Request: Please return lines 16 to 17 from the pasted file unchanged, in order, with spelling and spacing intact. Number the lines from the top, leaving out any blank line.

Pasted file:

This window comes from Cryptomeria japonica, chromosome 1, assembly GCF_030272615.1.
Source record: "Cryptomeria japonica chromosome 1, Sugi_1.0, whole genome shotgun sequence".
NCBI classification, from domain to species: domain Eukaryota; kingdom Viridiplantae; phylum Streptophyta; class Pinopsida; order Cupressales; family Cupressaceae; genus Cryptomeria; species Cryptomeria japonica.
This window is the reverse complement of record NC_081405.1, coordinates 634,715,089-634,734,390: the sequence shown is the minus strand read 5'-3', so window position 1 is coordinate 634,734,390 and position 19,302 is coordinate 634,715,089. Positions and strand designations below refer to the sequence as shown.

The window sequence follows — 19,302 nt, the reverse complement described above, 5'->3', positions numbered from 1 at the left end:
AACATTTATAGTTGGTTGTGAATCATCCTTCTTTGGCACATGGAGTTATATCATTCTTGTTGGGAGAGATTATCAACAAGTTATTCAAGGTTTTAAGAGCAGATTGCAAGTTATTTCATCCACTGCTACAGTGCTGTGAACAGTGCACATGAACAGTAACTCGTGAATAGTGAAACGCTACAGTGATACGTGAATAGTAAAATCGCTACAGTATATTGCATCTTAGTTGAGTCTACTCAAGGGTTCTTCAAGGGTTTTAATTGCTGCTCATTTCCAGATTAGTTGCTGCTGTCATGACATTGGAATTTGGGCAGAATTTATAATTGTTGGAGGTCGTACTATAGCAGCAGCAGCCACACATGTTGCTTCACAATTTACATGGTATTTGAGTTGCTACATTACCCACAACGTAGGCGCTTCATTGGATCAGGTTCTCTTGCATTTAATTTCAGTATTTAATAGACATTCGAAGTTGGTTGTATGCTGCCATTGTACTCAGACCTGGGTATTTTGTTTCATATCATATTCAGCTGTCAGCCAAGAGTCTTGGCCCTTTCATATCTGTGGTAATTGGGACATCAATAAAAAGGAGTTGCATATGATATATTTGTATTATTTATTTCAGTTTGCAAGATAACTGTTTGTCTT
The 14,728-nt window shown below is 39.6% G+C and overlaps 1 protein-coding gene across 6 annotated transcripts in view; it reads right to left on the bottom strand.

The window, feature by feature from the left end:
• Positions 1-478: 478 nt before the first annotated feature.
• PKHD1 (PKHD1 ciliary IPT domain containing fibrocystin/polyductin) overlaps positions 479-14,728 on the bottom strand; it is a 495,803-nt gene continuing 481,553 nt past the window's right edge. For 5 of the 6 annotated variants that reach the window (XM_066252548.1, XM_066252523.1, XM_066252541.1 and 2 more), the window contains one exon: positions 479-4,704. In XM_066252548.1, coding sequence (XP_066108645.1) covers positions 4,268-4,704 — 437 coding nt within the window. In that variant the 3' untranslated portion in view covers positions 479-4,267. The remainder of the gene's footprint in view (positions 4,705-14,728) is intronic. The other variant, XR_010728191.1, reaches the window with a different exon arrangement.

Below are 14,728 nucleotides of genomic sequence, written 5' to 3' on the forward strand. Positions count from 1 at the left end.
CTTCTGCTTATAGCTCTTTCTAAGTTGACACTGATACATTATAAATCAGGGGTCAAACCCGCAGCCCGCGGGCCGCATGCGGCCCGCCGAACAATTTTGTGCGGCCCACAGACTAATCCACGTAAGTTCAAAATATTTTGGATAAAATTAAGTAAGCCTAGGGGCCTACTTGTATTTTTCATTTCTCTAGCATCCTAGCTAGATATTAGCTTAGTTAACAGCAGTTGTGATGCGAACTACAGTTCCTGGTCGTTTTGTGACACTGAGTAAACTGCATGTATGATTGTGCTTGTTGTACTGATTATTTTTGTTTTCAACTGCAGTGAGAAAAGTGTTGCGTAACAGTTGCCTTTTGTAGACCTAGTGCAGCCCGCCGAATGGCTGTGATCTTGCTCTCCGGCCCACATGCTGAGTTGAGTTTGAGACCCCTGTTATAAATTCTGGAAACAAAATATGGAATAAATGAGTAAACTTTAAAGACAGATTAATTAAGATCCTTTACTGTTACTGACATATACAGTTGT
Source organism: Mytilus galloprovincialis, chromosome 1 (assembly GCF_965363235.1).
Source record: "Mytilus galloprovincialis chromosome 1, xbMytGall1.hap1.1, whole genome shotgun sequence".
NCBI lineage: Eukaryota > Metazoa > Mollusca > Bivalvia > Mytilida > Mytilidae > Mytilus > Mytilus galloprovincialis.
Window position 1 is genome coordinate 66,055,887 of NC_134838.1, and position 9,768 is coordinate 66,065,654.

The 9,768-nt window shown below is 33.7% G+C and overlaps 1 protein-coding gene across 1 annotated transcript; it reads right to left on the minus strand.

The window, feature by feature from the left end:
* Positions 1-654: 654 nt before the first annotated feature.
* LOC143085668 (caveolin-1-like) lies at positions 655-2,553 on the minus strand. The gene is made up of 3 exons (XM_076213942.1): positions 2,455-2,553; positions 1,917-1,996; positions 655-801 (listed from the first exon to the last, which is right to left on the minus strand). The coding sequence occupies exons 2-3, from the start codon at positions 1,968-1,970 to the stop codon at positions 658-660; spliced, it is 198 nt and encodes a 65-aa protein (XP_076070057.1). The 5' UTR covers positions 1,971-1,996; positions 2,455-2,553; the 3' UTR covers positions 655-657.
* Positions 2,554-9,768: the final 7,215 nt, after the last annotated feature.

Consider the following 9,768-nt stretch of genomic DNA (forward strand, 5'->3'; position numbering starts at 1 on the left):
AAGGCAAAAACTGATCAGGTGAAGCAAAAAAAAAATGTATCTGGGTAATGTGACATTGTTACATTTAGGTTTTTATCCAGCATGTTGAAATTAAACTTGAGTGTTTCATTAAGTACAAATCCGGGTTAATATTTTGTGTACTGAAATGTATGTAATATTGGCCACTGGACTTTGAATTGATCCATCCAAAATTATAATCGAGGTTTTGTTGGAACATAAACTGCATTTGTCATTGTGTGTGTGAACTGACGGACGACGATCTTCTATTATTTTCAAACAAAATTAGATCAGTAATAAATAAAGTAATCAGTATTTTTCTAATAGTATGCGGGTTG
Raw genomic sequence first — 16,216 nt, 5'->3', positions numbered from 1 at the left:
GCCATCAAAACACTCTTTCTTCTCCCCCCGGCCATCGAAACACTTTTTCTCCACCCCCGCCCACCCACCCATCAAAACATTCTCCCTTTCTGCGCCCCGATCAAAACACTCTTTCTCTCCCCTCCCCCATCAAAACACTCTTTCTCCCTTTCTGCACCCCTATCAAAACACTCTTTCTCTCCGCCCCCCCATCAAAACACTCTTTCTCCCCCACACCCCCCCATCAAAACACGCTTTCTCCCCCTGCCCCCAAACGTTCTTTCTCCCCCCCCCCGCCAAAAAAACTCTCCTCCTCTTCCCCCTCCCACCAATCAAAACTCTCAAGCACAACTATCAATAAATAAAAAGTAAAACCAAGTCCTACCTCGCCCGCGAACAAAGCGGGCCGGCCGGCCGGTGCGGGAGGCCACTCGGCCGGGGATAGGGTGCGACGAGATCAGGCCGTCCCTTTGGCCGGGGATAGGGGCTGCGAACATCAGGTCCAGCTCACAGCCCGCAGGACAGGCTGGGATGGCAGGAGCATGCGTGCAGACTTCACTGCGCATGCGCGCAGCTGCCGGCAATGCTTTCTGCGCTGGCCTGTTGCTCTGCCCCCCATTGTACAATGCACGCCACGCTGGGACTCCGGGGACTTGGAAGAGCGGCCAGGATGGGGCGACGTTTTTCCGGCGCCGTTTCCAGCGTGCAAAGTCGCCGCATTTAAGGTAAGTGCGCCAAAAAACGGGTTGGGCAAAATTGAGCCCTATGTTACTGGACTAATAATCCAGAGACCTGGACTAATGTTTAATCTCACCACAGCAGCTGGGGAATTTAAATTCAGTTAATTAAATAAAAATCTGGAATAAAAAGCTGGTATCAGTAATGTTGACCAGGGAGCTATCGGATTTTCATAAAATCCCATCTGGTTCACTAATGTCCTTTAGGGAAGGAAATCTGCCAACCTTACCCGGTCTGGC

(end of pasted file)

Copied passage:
Window position 1 is genome coordinate 66,055,887 of NC_134838.1, and position 9,768 is coordinate 66,065,654.

The 9,768-nt window shown below is 33.7% G+C and overlaps 1 protein-coding gene across 1 annotated transcript; it reads right to left on the minus strand.